At March 31, 2012, the following shares of capital stock were issued: (1) 24,048,165,727 shares of common stock (including 27,155,428 shares of common stock held by the registrant as treasury stock), (2) 914,752,000 shares of eleventh series class XI preferred stock (including 541,073,800 shares of eleventh series class XI preferred stock held by the registrant as treasury stock), and (3) 36,690,000 shares of thirteenth series class XIII preferred stock.

 

 

Indicate by check mark if the registrant is a well-known seasoned issuer, as defined in Rule 405 of the Securities Act.

Yes  x    No  ¨

If this report is an annual or transition report, indicate by check mark if the registrant is not required to file reports pursuant to Section 13 or 15(d) of the Securities Exchange Act of 1934.

Yes  ¨    No  x

Note—Checking the box above will not relieve any registrant required to file reports pursuant to Section 13 or 15(d) of the Securities Exchange Act of 1934 from their obligations under those Sections.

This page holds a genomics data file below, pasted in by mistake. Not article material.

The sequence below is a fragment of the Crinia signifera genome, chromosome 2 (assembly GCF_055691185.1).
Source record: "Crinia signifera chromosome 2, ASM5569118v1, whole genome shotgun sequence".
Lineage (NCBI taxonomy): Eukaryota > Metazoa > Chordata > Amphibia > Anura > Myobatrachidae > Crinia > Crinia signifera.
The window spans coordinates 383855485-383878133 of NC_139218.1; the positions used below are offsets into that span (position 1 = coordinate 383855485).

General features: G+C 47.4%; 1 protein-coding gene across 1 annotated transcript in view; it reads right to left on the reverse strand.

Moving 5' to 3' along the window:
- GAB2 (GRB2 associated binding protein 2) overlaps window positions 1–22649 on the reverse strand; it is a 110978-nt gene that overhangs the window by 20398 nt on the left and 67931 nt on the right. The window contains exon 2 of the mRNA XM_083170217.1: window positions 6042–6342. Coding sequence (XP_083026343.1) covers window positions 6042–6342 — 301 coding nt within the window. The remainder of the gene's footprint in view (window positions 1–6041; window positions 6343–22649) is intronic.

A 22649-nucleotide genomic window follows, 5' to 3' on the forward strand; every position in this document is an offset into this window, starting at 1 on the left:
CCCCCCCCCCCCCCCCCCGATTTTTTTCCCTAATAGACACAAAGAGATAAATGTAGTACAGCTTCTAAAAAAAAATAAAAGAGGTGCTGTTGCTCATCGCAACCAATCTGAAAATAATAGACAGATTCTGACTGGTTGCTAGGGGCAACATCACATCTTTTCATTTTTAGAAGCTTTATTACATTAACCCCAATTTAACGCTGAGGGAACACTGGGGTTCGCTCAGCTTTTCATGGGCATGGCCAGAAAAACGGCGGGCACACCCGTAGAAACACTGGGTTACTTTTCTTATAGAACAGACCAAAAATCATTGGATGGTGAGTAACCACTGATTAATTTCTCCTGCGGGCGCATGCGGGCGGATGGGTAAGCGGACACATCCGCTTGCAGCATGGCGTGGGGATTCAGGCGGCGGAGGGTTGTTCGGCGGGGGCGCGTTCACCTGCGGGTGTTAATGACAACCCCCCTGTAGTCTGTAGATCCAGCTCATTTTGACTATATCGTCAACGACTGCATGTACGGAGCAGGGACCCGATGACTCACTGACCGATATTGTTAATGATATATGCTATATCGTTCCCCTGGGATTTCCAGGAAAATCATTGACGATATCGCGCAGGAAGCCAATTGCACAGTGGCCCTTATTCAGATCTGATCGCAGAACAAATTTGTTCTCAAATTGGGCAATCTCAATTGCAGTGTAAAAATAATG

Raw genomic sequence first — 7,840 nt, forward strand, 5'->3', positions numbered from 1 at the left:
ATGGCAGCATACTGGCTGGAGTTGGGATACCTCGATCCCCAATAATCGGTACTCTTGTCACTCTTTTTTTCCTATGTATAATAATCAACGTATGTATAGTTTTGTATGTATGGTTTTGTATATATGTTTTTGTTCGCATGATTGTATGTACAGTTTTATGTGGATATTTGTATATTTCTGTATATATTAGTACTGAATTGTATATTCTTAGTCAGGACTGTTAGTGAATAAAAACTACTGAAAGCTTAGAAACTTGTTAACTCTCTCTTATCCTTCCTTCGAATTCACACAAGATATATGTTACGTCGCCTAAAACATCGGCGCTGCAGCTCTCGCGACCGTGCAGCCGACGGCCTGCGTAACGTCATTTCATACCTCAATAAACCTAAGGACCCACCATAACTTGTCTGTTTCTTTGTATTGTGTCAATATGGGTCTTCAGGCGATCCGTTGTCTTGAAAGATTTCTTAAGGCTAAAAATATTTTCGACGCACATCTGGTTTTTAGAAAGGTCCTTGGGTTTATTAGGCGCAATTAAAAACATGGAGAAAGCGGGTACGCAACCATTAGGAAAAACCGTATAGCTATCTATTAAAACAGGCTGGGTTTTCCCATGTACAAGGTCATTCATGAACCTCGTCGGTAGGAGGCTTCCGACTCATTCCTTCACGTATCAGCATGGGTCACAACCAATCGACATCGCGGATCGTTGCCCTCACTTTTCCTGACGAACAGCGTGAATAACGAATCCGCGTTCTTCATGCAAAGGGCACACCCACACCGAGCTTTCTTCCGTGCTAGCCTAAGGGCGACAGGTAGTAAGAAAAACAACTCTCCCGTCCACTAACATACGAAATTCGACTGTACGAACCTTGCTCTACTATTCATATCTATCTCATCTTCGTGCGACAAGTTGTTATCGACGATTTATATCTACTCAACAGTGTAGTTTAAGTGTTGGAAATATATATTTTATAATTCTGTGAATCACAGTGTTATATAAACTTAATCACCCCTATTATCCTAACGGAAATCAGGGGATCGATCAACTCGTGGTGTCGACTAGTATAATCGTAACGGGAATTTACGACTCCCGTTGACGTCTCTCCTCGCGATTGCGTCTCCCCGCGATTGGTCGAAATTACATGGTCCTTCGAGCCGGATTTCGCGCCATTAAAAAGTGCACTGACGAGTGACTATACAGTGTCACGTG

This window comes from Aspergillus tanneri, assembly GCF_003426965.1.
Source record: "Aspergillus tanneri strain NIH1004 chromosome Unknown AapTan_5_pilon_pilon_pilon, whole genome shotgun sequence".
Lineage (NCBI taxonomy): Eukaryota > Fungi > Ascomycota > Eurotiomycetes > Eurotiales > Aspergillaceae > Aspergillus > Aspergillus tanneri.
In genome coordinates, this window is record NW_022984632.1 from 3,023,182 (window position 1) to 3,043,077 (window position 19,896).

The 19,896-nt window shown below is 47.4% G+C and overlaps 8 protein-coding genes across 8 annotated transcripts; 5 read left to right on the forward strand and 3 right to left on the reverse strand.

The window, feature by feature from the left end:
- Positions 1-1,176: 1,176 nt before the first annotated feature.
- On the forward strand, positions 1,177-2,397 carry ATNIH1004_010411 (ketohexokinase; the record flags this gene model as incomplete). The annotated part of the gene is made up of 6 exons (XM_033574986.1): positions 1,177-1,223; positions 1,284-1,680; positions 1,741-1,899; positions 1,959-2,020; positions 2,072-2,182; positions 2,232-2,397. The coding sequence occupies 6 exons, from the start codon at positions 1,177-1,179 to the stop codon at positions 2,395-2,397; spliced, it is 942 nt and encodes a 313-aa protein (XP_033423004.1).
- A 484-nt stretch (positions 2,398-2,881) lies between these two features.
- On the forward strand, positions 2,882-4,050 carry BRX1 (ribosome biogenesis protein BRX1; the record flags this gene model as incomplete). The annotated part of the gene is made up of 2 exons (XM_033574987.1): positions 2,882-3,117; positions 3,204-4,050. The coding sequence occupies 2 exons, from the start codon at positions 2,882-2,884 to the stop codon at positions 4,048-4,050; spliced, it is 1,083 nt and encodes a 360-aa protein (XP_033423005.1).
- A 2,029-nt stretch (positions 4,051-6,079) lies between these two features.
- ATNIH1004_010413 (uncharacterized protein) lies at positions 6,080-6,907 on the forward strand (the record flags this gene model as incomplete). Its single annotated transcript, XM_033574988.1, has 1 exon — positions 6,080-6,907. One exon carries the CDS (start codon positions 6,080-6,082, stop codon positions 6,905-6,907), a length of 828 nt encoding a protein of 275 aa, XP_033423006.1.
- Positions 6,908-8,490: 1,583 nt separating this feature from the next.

Indicate by check mark whether the registrant (1) has filed all reports required to be filed by Section 13 or 15(d) of the Securities Exchange Act of 1934 during the preceding 12 months (or for such shorter period that the registrant was required to file such reports), and (2) has been subject to such filing requirements for the past 90 days.

Yes  x    No  ¨

Indicate by check mark whether the registrant has submitted electronically and posted on its corporate Web site, if any, every Interactive Data File required to be submitted and posted pursuant to Rule 405 of Regulation S-T (§232.405 of this chapter) during the preceding 12 months (or for such shorter period that the registrant was required to submit and post such files).

Yes  x    No  ¨

Indicate by check mark whether the registrant is a large accelerated filer, an accelerated filer, or a non-accelerated filer. See definition of “accelerated filer and large accelerated filer” in Rule 12b-2 of the Exchange Act. (Check one):

 

Large accelerated filer  x   Accelerated filer  ¨   Non-accelerated filer  ¨

Indicate by check mark which basis of accounting the registrant has used to prepare the financial statements included in this filing: